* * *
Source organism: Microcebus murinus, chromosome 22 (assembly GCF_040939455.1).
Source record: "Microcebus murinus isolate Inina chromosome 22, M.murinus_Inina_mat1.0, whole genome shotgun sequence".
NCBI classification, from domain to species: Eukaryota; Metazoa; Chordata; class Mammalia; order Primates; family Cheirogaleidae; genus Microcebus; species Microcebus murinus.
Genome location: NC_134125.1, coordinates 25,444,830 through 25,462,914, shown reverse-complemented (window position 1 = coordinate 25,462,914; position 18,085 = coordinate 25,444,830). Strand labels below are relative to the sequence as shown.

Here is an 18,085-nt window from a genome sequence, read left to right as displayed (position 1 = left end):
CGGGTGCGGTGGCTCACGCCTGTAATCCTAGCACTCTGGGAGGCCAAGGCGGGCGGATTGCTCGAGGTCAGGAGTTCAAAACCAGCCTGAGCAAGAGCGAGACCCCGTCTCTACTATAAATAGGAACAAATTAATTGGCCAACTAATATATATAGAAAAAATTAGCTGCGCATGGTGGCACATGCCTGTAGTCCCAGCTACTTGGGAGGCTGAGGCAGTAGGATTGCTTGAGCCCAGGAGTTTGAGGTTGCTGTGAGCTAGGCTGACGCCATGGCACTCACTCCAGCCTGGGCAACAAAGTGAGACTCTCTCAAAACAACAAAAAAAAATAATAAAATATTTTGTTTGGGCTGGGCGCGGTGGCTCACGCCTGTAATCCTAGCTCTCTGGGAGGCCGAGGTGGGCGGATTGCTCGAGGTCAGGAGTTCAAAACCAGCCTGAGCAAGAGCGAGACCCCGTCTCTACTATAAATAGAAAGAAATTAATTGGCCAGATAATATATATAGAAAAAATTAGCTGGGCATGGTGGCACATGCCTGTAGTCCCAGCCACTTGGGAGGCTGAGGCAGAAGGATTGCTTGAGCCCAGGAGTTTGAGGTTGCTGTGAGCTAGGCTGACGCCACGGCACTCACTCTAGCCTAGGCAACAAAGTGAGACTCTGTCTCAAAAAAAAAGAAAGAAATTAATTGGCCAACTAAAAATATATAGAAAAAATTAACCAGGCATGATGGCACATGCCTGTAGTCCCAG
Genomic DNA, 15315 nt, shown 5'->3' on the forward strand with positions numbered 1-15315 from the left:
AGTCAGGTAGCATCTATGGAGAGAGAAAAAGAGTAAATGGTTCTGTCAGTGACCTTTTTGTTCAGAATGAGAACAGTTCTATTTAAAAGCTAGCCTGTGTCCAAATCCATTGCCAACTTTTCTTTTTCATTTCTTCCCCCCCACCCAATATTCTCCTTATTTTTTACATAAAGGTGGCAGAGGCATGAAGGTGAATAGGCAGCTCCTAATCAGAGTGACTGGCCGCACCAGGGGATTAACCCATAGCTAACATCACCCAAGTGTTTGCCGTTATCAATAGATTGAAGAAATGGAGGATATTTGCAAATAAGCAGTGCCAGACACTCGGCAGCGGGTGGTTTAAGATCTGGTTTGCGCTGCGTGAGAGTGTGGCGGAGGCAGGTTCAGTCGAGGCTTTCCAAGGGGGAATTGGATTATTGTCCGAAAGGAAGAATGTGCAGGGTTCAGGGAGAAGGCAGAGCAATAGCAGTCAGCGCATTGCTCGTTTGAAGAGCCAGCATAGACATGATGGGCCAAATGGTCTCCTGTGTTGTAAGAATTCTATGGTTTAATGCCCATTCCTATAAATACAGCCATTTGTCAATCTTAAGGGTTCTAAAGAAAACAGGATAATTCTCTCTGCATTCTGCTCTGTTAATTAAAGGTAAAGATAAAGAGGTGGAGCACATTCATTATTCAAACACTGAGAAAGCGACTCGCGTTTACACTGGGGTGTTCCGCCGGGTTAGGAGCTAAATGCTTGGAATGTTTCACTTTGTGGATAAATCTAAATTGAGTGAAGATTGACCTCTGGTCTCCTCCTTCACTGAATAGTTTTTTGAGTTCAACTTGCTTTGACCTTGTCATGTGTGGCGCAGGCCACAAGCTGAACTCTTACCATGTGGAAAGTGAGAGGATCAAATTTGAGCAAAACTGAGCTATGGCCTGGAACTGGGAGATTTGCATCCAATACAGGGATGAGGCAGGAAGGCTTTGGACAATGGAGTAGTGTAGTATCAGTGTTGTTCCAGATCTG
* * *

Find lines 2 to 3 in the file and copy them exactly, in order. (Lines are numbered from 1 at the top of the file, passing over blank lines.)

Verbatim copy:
Source record: "Microcebus murinus isolate Inina chromosome 22, M.murinus_Inina_mat1.0, whole genome shotgun sequence".
NCBI classification, from domain to species: Eukaryota; Metazoa; Chordata; class Mammalia; order Primates; family Cheirogaleidae; genus Microcebus; species Microcebus murinus.